Little, Brown Books for Young Readers: Midnight Sun by Stephenie Meyer

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The Country of Wolves

This sophisticated picture book may resemble a graphic novel in style, but it unwinds with a storyteller's cadence and pacing.

Based on the animated film Amaqqut Nunaat: The Country of Wolves, released in 2011, the book uses images derived from film stills, smoothly integrated into the story. Menacing, lupine expressions on human faces appear on the endpapers, and the title page depicts a pack of wolves racing with a full moon as backdrop--a foreshadowing of the conflict to come. The moon's glow seems to light the vast Northern scene where caribou roam: "In the winter, our land is a place of ice, snow, wind, and darkness." Two brothers set out to hunt food for their village and find themselves adrift on an ice floe. They finally land on an unfamiliar beach, and discover a village. Ramón Pérez's artwork shows an igloo, lit from within, that perfectly simulates light shining through ice, as the younger brother follows "strange noises" to ask for help. The artist contrasts this setting with the subtler glow of a "qulliq" that heats a wizened woman's dwelling where the older brother goes. Her mysterious aura and cryptic words ("The land has never been safe for your kind") heighten the suspense, as the siblings each do battle in the Country of Wolves in an attempt to return home.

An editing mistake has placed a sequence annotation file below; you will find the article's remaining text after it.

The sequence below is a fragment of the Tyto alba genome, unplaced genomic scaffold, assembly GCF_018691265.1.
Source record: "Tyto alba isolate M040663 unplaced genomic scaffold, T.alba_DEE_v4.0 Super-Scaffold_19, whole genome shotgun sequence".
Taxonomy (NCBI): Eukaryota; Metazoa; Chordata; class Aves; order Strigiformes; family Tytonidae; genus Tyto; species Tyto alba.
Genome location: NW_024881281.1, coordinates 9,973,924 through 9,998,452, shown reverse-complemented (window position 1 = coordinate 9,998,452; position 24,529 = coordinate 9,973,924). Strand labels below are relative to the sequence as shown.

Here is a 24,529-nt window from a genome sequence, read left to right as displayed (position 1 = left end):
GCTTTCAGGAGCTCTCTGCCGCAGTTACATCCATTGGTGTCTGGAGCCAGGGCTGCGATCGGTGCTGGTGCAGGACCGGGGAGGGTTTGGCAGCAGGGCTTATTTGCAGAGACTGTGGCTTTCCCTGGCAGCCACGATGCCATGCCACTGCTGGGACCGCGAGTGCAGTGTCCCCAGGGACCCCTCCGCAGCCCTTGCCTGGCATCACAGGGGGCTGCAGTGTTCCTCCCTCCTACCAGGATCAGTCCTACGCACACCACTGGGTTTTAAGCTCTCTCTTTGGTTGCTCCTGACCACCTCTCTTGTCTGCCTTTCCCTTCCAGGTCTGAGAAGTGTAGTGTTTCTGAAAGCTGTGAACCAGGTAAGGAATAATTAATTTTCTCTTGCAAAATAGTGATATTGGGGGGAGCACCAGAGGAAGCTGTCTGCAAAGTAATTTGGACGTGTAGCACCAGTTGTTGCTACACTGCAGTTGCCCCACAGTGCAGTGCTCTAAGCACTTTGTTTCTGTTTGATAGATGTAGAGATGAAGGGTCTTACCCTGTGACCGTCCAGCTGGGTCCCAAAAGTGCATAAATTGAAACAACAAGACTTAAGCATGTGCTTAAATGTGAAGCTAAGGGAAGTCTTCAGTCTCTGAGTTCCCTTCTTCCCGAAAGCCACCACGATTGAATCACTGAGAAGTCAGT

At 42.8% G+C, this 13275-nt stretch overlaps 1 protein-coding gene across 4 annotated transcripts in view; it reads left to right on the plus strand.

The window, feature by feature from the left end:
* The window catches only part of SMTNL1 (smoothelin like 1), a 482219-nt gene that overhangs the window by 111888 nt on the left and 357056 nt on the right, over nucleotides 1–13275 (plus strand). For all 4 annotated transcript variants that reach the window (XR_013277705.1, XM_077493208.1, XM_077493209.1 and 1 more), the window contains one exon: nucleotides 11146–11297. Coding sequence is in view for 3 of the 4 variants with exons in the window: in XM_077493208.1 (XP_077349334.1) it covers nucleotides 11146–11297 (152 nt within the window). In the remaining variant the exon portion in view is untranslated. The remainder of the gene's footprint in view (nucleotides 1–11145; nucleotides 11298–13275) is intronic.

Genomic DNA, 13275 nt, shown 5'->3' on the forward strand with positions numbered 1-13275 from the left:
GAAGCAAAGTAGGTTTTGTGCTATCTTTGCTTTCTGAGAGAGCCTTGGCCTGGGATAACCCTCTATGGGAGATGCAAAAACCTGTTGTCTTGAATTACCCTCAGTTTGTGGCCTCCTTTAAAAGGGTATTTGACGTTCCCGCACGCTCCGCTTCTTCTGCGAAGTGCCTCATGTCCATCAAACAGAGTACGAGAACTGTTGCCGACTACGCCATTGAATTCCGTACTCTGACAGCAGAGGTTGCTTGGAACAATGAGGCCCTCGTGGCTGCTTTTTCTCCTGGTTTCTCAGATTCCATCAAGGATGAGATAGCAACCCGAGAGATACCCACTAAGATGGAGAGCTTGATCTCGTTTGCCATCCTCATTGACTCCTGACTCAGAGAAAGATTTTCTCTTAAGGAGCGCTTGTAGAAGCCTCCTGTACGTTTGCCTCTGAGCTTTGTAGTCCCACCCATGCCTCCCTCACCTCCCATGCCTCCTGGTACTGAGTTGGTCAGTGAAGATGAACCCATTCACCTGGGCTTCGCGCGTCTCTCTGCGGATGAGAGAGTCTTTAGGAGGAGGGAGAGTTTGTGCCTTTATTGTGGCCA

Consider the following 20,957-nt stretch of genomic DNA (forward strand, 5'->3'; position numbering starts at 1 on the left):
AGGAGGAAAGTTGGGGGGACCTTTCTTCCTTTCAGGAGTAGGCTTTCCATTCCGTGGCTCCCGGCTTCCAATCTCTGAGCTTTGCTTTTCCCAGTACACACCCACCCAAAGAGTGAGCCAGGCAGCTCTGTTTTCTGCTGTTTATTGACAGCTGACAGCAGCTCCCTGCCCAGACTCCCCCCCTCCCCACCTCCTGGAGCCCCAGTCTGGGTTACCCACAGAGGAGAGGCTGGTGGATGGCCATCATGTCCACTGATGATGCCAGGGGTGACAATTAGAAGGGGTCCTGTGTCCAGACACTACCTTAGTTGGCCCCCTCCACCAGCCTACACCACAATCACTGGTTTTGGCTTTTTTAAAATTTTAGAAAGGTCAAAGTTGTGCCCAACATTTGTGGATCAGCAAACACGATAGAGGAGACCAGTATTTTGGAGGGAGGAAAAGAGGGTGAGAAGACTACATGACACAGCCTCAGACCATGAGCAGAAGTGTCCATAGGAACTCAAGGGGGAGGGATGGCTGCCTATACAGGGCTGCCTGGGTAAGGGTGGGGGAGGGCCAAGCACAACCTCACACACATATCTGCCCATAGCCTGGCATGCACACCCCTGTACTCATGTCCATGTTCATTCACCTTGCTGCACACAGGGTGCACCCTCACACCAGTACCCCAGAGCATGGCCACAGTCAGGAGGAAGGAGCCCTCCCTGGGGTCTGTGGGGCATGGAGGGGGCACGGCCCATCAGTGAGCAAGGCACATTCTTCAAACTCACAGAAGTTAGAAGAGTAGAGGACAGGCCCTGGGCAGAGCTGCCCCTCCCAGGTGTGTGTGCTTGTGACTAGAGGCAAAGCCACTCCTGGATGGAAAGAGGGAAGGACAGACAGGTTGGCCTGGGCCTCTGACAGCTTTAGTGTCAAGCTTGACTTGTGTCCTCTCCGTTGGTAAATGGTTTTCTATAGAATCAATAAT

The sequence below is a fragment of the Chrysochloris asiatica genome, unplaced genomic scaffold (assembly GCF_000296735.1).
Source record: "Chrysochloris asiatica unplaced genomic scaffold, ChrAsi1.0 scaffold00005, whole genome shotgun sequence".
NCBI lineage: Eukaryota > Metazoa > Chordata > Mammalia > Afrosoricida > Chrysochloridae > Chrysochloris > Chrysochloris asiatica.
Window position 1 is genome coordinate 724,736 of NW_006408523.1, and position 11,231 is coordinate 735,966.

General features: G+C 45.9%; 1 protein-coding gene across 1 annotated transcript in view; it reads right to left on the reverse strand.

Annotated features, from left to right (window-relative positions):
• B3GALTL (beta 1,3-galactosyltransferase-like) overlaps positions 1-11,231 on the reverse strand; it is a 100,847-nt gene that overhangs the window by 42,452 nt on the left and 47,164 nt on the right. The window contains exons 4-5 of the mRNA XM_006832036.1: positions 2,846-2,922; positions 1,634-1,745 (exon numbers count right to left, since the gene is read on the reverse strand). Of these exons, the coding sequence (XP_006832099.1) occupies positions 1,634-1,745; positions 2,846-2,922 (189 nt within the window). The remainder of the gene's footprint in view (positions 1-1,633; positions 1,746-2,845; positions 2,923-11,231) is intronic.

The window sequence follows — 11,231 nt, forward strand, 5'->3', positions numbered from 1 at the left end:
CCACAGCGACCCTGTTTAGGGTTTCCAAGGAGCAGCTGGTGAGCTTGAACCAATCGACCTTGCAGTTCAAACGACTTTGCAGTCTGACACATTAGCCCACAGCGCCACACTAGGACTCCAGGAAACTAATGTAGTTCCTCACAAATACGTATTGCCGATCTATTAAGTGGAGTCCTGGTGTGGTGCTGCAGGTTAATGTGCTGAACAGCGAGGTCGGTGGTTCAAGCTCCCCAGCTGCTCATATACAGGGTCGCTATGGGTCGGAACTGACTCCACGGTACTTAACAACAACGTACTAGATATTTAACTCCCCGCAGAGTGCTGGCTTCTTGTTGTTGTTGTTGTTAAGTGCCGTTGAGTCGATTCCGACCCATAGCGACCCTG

Neil Christopher's spare, poetic text and Pérez's chilling illustrations--especially the sequence of the village inhabitants' transformation into wolves--make this a spinetingling ghost story appropriate for older children. --Jennifer M. Brown, children's editor, Shelf Awareness